Hollins is an Ottawa ex-pat. He was born here and grew up in Blackburn Hamlet, with music always around the house. After a brief fling with ukulele, he started playing violin at about 6 or 7, getting “very serious about it in my teen years.”

But then he heard Geddy Lee, the bassist in Rush: “that's what got me into playing the bass”. A few years later, his best friend introduced him to the first album by bass player Jaco Pastorius, “and it really knocked me out. I'd never heard anything like that. And that was a first thing that started making me lean towards jazz. And just the freshness of the sound of that record, how adventurous it was, it was really exciting to listen to.”

“There was one tune on it called 'Portrait of Tracy', which is something he just plays by himself. And when I heard that I just couldn't believe that that could be done on an electric bass. He was really ahead of his time, really changed the way the instrument was perceived and could be played.”

Starting with that, he and his friends started listening to jazz: the Pat Metheny Group and Weather Report. “And then eventually I got the album Kind of Blue, and if it wasn't my first, it was one of my first more 'traditional' jazz records. I heard the sound of the bass on that record, the great Paul Chambers, and just the sound of the great musicians on that record. It was really adventurous-sounding. Although that record, I guess, is from 1959, and I started listening to it in 1988 or 1989, it sounded like it could have been made yesterday.”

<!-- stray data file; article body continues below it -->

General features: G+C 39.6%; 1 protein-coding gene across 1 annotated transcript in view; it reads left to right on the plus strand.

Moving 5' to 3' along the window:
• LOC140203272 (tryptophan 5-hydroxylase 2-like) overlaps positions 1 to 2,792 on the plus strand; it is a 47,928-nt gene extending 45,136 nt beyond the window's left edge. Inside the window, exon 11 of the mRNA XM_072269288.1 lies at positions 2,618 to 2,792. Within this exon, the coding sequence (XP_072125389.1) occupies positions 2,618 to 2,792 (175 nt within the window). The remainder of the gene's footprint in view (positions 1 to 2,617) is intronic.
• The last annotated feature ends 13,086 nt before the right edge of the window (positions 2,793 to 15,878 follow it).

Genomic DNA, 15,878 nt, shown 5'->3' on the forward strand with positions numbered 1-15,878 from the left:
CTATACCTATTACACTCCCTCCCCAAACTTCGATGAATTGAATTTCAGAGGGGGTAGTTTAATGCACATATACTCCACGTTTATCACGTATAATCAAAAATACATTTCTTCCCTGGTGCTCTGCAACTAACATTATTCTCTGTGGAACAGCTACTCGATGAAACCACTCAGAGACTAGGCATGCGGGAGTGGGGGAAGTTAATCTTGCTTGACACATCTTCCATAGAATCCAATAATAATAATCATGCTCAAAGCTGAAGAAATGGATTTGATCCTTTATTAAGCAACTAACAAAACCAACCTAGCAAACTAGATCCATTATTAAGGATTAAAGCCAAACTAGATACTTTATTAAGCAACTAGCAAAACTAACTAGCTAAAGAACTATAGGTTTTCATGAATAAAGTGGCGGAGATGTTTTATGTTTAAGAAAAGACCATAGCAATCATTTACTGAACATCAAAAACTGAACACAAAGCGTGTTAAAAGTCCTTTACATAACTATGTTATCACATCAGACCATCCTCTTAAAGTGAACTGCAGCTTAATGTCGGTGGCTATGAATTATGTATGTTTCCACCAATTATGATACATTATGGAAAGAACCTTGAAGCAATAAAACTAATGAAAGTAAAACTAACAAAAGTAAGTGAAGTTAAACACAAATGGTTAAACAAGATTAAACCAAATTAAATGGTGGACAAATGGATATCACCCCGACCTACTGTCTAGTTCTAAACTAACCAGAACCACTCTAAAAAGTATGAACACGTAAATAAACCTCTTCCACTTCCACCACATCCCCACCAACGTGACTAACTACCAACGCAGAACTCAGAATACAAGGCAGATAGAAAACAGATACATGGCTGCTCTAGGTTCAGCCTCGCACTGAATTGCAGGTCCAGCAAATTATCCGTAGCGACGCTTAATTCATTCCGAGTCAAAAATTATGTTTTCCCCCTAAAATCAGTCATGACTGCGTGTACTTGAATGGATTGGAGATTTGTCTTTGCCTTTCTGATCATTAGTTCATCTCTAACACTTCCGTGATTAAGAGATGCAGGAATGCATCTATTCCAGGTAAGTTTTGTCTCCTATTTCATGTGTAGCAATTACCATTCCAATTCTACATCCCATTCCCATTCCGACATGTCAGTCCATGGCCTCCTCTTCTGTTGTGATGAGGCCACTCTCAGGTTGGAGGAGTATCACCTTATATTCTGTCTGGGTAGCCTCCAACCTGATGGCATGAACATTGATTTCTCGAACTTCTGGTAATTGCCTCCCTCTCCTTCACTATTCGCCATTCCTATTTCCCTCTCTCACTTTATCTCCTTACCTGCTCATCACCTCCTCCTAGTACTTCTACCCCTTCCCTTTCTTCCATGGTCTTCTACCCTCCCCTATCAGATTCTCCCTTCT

After hearing the bass play the melody in “So What”, “I just really wanted to figure out how to do that. Then came the attraction to the double bass. I got the bug to really want to try and play the double bass, to imitate that sound.”

He took lessons with Ottawa double bassist John Geggie – “he really got me started and helped me out just trying to figure out technically how to play the instrument. And he's such a great versatile player, in all sorts of different styles: classical, jazz, whatever” – and eventually graduated with a degree in music from Concordia University in Montreal, and started performing regularly in Montreal's jazz scene.

An unexpected room-mate in New York City

In 1999, Hollins attended the Banff jazz workshop, studying with bassist Dave Holland, Kenny Werner, Dave Douglas, and Joe Lovano. “It was just such a great sharing experience. And I think through that and just being around that great faculty, I really got a bug to try and go to New York.”

Joel Miller and Fraser Hollins have known and played with each for more than two decades. ©2013 Brett Delmage
Joel Miller and Fraser Hollins have known and played with each for more than two decades. ©2013 Brett Delmage